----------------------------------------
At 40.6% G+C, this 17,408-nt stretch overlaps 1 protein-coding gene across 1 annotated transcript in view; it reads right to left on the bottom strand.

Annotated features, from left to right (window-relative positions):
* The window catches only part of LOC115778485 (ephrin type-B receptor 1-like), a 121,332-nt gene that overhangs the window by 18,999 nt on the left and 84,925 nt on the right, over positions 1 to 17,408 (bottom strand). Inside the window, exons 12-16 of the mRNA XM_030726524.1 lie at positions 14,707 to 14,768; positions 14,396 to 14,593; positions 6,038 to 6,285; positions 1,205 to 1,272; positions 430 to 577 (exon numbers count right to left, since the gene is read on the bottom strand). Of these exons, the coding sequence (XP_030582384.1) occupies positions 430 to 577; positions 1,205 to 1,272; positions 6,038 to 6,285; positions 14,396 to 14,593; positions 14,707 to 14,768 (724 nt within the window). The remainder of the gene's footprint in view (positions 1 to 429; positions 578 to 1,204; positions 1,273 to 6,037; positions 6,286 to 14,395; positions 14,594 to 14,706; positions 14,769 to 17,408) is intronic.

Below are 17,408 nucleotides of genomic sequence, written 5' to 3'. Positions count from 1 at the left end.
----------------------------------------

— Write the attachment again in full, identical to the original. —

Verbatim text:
At 40.6% G+C, this 17,408-nt stretch overlaps 1 protein-coding gene across 1 annotated transcript in view; it reads right to left on the bottom strand.

Annotated features, from left to right (window-relative positions):
* The window catches only part of LOC115778485 (ephrin type-B receptor 1-like), a 121,332-nt gene that overhangs the window by 18,999 nt on the left and 84,925 nt on the right, over positions 1 to 17,408 (bottom strand). Inside the window, exons 12-16 of the mRNA XM_030726524.1 lie at positions 14,707 to 14,768; positions 14,396 to 14,593; positions 6,038 to 6,285; positions 1,205 to 1,272; positions 430 to 577 (exon numbers count right to left, since the gene is read on the bottom strand). Of these exons, the coding sequence (XP_030582384.1) occupies positions 430 to 577; positions 1,205 to 1,272; positions 6,038 to 6,285; positions 14,396 to 14,593; positions 14,707 to 14,768 (724 nt within the window). The remainder of the gene's footprint in view (positions 1 to 429; positions 578 to 1,204; positions 1,273 to 6,037; positions 6,286 to 14,395; positions 14,594 to 14,706; positions 14,769 to 17,408) is intronic.

Below are 17,408 nucleotides of genomic sequence, written 5' to 3'. Positions count from 1 at the left end.